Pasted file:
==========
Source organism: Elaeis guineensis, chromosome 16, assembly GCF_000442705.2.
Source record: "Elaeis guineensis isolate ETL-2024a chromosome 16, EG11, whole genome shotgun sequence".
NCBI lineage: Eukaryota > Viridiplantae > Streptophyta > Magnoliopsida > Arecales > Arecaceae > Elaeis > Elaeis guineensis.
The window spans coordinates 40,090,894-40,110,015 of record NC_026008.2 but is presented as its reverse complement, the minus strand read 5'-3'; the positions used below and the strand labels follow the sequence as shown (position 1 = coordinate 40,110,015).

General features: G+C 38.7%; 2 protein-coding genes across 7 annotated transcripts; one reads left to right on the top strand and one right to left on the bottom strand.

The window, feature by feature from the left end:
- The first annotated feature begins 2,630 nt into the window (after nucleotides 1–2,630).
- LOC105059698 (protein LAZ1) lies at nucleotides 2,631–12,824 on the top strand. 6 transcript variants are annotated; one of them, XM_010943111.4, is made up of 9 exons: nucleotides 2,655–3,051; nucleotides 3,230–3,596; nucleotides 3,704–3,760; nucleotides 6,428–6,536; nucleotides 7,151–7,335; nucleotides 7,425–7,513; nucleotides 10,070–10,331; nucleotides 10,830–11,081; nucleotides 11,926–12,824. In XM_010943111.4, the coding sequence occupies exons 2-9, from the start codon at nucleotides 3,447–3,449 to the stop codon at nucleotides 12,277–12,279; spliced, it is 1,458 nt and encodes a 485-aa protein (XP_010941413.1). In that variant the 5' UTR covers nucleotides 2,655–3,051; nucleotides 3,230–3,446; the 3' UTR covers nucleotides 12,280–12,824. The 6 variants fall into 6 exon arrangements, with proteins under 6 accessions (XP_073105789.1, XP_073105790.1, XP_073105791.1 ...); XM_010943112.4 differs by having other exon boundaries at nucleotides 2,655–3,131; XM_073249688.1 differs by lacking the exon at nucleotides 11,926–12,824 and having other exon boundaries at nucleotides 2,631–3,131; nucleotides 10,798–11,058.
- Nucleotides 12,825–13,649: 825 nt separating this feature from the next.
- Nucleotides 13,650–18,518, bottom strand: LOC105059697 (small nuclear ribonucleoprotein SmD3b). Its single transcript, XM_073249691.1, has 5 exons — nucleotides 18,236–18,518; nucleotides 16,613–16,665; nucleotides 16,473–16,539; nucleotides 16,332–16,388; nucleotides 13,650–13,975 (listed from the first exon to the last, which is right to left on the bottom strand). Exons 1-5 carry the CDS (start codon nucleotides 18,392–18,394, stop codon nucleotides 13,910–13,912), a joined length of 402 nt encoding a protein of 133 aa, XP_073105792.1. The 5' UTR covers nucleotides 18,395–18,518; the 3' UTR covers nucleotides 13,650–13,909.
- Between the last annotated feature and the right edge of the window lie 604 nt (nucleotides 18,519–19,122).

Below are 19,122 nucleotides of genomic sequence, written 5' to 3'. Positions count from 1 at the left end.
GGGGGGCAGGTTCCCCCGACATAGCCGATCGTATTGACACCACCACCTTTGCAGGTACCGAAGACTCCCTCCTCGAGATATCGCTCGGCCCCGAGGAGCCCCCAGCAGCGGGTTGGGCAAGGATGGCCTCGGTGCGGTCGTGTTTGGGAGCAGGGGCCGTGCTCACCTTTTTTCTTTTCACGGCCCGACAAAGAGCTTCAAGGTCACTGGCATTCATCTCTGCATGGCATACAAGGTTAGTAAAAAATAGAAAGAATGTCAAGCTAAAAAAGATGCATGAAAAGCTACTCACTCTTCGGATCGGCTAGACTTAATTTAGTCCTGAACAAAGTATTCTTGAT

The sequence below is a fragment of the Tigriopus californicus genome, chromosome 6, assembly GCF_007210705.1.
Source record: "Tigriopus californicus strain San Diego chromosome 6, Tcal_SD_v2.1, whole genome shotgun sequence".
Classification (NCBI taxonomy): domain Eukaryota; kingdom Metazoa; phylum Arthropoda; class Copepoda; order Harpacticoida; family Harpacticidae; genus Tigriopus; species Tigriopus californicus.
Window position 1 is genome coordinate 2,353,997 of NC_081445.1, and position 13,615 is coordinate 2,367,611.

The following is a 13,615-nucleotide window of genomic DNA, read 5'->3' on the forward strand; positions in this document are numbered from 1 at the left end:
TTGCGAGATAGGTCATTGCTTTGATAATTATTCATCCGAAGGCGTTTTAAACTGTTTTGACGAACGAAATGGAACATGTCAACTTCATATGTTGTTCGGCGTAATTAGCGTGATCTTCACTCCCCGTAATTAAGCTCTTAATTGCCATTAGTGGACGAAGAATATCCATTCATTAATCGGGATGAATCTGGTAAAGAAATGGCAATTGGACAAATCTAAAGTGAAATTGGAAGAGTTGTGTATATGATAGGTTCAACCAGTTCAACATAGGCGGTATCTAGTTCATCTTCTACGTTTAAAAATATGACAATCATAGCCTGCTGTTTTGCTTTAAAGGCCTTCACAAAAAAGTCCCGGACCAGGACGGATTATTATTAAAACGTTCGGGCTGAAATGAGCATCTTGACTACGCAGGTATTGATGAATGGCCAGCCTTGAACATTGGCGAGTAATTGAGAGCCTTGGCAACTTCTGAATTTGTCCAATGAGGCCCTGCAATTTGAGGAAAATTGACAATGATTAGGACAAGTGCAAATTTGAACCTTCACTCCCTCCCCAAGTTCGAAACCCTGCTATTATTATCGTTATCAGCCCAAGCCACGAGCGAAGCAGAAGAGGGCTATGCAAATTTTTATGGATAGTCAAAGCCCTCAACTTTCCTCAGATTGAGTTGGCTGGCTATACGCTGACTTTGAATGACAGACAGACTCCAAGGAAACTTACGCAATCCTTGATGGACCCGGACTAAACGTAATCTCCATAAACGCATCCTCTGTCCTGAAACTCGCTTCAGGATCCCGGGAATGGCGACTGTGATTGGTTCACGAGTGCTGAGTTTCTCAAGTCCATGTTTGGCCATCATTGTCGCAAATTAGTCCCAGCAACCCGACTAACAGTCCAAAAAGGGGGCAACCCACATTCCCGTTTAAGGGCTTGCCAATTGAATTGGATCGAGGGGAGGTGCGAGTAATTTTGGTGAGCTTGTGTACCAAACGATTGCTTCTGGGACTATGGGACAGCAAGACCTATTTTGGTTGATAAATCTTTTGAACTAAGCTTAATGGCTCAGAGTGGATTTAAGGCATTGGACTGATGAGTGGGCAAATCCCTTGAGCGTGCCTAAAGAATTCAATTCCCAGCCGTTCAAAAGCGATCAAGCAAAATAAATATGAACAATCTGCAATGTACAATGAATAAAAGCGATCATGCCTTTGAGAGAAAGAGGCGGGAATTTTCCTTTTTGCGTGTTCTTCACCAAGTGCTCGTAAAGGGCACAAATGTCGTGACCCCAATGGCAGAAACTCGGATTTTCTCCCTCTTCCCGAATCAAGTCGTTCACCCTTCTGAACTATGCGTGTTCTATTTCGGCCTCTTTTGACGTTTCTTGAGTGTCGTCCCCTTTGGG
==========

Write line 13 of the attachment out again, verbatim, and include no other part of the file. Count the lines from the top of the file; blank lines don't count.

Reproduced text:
GGGGGGCAGGTTCCCCCGACATAGCCGATCGTATTGACACCACCACCTTTGCAGGTACCGAAGACTCCCTCCTCGAGATATCGCTCGGCCCCGAGGAGCCCCCAGCAGCGGGTTGGGCAAGGATGGCCTCGGTGCGGTCGTGTTTGGGAGCAGGGGCCGTGCTCACCTTTTTTCTTTTCACGGCCCGACAAAGAGCTTCAAGGTCACTGGCATTCATCTCTGCATGGCATACAAGGTTAGTAAAAAATAGAAAGAATGTCAAGCTAAAAAAGATGCATGAAAAGCTACTCACTCTTCGGATCGGCTAGACTTAATTTAGTCCTGAACAAAGTATTCTTGAT